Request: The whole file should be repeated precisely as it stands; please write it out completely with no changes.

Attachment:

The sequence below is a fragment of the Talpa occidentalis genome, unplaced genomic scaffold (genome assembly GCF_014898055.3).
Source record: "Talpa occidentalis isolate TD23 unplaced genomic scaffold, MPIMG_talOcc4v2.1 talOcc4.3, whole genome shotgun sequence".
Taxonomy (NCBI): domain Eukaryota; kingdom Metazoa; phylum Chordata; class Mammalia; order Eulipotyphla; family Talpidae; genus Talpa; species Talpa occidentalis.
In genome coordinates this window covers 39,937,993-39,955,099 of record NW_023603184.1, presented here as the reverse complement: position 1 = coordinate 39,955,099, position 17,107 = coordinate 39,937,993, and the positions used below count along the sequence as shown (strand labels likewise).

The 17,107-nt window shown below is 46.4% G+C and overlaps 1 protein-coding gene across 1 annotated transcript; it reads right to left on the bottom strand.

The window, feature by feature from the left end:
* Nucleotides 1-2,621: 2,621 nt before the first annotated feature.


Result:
The sequence below is a fragment of the Talpa occidentalis genome, unplaced genomic scaffold (genome assembly GCF_014898055.3).
Source record: "Talpa occidentalis isolate TD23 unplaced genomic scaffold, MPIMG_talOcc4v2.1 talOcc4.3, whole genome shotgun sequence".
Taxonomy (NCBI): domain Eukaryota; kingdom Metazoa; phylum Chordata; class Mammalia; order Eulipotyphla; family Talpidae; genus Talpa; species Talpa occidentalis.
In genome coordinates this window covers 39,937,993-39,955,099 of record NW_023603184.1, presented here as the reverse complement: position 1 = coordinate 39,955,099, position 17,107 = coordinate 39,937,993, and the positions used below count along the sequence as shown (strand labels likewise).

The 17,107-nt window shown below is 46.4% G+C and overlaps 1 protein-coding gene across 1 annotated transcript; it reads right to left on the bottom strand.

The window, feature by feature from the left end:
* Nucleotides 1-2,621: 2,621 nt before the first annotated feature.